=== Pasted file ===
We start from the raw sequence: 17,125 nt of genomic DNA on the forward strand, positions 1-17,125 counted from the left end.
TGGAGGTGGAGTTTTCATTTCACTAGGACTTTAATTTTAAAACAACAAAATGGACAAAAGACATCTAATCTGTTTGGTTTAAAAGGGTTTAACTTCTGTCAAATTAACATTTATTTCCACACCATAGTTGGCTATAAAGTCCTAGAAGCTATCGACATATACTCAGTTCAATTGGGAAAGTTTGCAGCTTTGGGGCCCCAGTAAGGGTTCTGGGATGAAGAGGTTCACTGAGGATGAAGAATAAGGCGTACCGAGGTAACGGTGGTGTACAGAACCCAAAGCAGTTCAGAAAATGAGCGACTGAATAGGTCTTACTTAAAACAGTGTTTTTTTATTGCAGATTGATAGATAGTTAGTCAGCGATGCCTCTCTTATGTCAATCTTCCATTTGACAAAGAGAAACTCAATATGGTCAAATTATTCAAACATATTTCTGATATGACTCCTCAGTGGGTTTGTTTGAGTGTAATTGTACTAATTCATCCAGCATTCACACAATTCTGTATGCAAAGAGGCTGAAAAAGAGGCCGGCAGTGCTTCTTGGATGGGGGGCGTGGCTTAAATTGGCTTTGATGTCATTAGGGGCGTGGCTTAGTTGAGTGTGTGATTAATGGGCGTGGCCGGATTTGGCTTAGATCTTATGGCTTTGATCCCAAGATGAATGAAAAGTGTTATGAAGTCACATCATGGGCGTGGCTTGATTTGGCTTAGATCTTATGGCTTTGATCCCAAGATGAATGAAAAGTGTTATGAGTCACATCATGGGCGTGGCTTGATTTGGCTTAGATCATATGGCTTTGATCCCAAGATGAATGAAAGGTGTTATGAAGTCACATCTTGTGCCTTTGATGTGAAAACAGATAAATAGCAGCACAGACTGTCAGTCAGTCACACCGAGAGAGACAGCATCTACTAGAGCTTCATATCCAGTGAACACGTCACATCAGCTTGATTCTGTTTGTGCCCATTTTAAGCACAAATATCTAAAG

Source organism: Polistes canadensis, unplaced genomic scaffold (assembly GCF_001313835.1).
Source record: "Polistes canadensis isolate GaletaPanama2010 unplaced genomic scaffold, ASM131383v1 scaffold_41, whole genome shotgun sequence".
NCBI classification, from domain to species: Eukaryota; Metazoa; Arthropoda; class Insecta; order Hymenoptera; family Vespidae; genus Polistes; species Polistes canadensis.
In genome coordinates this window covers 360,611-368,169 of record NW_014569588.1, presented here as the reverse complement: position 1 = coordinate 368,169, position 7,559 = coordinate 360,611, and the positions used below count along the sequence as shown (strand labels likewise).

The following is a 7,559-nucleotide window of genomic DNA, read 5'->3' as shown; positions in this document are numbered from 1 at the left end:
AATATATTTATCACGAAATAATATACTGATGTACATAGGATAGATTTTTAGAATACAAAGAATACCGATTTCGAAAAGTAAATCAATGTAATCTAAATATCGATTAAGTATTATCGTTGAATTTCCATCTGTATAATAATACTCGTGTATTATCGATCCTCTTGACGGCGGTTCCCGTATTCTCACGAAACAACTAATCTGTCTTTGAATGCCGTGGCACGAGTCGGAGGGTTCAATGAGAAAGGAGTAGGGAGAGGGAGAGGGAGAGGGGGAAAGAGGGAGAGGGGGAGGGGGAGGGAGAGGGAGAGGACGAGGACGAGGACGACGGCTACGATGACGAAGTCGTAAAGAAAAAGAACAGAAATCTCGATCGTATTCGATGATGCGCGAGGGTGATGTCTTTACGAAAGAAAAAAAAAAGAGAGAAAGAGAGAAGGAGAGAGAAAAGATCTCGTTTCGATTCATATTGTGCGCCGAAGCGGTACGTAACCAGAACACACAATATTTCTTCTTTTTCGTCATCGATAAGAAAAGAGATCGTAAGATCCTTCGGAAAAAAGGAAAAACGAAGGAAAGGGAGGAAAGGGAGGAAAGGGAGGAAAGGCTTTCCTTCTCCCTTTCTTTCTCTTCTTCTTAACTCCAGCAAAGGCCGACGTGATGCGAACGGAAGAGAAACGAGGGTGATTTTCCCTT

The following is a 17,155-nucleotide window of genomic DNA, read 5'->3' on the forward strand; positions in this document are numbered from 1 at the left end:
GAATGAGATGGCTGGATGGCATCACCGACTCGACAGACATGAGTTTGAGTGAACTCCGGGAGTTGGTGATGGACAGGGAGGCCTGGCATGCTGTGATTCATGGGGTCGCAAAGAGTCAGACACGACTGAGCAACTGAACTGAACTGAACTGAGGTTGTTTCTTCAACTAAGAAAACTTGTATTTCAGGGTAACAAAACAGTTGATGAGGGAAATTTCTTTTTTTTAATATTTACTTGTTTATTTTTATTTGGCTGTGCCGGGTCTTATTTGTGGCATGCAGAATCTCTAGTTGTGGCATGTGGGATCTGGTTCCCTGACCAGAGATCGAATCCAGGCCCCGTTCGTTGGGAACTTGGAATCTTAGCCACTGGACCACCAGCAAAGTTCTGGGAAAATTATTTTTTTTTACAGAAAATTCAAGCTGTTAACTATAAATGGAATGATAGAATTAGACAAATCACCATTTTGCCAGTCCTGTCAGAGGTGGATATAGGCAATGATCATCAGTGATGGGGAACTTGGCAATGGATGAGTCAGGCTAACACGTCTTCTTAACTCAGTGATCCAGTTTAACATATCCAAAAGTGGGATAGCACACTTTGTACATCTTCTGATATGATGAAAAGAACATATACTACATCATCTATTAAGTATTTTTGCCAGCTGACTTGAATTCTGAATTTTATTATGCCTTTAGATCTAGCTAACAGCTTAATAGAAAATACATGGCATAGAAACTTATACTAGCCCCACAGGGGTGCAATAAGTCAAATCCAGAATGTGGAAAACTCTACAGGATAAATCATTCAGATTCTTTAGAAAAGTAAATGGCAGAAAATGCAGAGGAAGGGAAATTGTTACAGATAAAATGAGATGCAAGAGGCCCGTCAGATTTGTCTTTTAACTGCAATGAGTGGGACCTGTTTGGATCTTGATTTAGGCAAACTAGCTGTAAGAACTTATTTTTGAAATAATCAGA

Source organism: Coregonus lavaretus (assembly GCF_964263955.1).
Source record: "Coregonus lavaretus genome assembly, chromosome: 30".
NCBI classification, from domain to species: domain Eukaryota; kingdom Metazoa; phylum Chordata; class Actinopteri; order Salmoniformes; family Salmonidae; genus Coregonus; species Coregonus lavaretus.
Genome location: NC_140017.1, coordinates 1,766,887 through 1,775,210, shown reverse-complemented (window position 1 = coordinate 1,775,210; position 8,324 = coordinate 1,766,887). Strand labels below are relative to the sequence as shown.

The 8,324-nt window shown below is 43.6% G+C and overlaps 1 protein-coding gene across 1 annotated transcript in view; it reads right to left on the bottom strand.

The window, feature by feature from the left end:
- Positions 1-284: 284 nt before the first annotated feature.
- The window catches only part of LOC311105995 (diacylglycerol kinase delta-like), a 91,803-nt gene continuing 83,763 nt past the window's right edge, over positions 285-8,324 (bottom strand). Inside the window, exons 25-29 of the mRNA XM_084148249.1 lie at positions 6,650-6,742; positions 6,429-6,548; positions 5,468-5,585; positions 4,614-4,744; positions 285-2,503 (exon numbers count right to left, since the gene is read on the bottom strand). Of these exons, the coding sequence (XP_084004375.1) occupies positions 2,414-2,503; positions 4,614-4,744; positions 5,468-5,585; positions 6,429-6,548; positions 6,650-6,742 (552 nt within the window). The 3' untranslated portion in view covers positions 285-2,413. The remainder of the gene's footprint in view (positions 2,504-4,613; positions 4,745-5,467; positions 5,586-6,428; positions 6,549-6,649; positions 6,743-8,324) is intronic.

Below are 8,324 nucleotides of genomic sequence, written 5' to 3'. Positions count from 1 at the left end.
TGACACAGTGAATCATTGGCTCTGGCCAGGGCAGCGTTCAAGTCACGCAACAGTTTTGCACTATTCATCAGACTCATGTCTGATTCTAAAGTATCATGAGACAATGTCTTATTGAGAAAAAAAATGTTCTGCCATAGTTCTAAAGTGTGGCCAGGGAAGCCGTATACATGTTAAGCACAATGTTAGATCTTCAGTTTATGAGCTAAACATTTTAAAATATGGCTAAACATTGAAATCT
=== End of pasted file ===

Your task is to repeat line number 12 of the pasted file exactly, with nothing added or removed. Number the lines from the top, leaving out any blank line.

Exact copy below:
Source record: "Coregonus lavaretus genome assembly, chromosome: 30".